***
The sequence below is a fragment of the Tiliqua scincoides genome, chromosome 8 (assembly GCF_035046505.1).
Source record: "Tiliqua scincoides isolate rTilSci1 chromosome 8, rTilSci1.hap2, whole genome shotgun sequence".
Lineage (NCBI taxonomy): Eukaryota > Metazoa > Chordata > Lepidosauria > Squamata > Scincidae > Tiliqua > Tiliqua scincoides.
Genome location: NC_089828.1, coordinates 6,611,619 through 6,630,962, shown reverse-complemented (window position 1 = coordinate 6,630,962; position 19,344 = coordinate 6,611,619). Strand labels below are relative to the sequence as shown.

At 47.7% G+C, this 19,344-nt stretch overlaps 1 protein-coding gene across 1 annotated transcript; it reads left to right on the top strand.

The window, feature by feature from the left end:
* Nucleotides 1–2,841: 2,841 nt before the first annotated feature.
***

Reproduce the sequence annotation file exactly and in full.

The sequence below is a fragment of the Tiliqua scincoides genome, chromosome 8 (assembly GCF_035046505.1).
Source record: "Tiliqua scincoides isolate rTilSci1 chromosome 8, rTilSci1.hap2, whole genome shotgun sequence".
Lineage (NCBI taxonomy): Eukaryota > Metazoa > Chordata > Lepidosauria > Squamata > Scincidae > Tiliqua > Tiliqua scincoides.
Genome location: NC_089828.1, coordinates 6,611,619 through 6,630,962, shown reverse-complemented (window position 1 = coordinate 6,630,962; position 19,344 = coordinate 6,611,619). Strand labels below are relative to the sequence as shown.

At 47.7% G+C, this 19,344-nt stretch overlaps 1 protein-coding gene across 1 annotated transcript; it reads left to right on the top strand.

The window, feature by feature from the left end:
* Nucleotides 1–2,841: 2,841 nt before the first annotated feature.